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Treasurer responds 

Treasurer responds
Matthew Jones’ letter April 13 about my office is distorted and untrue.

As our e-mail log shows, he first sent an e-mail to us on Friday, March 31, at 7:32 p.m. My response was sent the very next Monday at 7:44 a.m. Not only is it untrue that I did not respond, but he received a response before normal business hours the very next business morning. How common is that response time in government or business? You can also read from the log the professional manner in which we responded. My phone number was given should Mr. Jones have wished a lengthy and direct conversation with me. He has never called nor provided his number to be called.

As much as I wish this office could provide unlimited service options to Mr. Jones or any other customer, this office is limited by multiple constraints (budgets, cash flow, other resources, legal contracting, etc.). I said to Mr. Jones that we have a long way to go. However, the advancement in technology in my office over my five years of public service is profound. My first day on the job, Jan. 1, 2001, I did not have voice mail or a computer. The four branch offices I manage did not have a fax machine or copier. Paper memos were the communication system of the culture.

Now, with prudent purchasing and a will for efficiency, each employee has a computer, e-mail, printer access and training in multiple standard software functions and uses them constantly. Communication is swift and effective. Someone on our staff is complimented almost daily about the improvements. Great customer service is a hallmark of this administration. This staff is truly a “cut above” and I remain proud of their efforts.

Thank you for the opportunity to respond — which I have — within minutes of reading the article.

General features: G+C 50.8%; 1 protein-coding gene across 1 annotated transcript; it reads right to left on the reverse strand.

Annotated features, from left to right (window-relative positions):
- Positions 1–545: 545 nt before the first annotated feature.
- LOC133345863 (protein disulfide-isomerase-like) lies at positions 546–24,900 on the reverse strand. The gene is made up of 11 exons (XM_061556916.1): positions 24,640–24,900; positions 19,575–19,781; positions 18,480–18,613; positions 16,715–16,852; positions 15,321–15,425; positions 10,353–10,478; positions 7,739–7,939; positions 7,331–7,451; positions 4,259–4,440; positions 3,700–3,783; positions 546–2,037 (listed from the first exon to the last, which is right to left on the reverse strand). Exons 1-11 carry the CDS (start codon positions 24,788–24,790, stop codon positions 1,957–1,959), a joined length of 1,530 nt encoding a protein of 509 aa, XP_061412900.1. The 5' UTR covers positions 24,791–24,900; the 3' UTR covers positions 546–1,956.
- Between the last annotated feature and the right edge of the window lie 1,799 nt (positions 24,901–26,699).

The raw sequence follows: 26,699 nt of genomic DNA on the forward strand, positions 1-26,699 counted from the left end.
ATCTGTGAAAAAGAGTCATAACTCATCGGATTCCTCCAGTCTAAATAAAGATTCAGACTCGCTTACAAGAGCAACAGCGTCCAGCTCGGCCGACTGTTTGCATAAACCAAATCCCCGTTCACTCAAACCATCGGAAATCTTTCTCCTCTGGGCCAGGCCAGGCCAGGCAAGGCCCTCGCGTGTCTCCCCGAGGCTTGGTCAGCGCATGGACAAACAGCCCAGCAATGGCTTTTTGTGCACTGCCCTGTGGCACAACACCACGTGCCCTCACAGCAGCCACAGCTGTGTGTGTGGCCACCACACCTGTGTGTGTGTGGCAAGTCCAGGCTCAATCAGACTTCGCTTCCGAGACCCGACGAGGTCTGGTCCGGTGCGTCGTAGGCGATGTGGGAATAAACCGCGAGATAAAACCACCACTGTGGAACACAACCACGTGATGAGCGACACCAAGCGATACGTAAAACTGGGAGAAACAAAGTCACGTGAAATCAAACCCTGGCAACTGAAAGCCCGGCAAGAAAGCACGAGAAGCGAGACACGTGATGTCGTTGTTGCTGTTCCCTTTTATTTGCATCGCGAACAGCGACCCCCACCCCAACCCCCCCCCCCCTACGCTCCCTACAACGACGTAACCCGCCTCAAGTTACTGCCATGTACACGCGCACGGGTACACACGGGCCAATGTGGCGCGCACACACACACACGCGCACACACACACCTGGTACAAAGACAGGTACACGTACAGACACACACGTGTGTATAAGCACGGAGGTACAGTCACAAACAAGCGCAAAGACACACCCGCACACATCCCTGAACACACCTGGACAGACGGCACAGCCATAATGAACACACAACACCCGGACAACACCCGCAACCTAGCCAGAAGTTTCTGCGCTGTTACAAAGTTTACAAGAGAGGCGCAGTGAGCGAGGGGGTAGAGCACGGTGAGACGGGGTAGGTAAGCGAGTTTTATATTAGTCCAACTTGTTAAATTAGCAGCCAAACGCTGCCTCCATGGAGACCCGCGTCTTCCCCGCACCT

Debra Buckner
Pulaski County treasurer



McCord on immigrants
Regarding Robert McCord’s opinion on immigration, I couldn’t be more opposed. My wife works at a local hospital interpreting for those who find themselves unfortunate enough to be thrust into our outrageously expensive and crumbling health care system. The fact is that they are overwhelmingly hard working, law abiding, church attending, and family oriented, usually much more so than U.S. citizens. The reason many of our public institutions are crumbling is a result of bad management, lack of funds, and the fact that 43 million of our own can’t afford health care.

We are a nation of immigrants and the globalization of capitalism has exacerbated illegal immigration worldwide. I do not believe they take jobs away from poor Americans; they simply are more reliable than most that they are competing with. It also seems that considering we have an astronomically low unemployment rate, it is ridiculous to claim that those who aren’t working can’t find work. We are accustomed to a level of luxury that prevents us from accepting work that we deem below us.

What is to me personally infuriating is his claim that most immigrants don’t want to be citizens. The reason that most Latin American immigrants aren’t using legal means is that there are quotas (much like the quotas that prevented Jewish immigration in the ’30s and ’40s) and the cost is prohibitive. This is an issue that has been inflamed by the media and has prompted a foolish reactionary response. One-third of illegal immigrants pay taxes. By creating a solution that somehow incorporates those who are already living here, we can offset the cost of their residence.
Brandon Markin
Little Rock




A couple of issues ago I was reading Robert McCord’s column, “Stemming the Tide,” when I suddenly wondered if someone had snuck in after deadline and beefed up the immigration criticism with an insulting, ignorant, prejudicial, and completely unreported, undocumented statement:

“Many of the Mexicans are coming here only to sell narcotics and raise hell...” This is not just untrue; it contradicts McCord’s own statement earlier in the column that immigrants work mainly in agriculture and poultry industries.

So I have three questions for you, the editors: When did Jim Holt start ghostwriting McCord’s columns? When did the Times start publishing racist and logically inconsistent opinion columns? And when is McCord going to apologize for such an unconsidered public statement?
Henry Murphy
Little Rock


Homeless shelter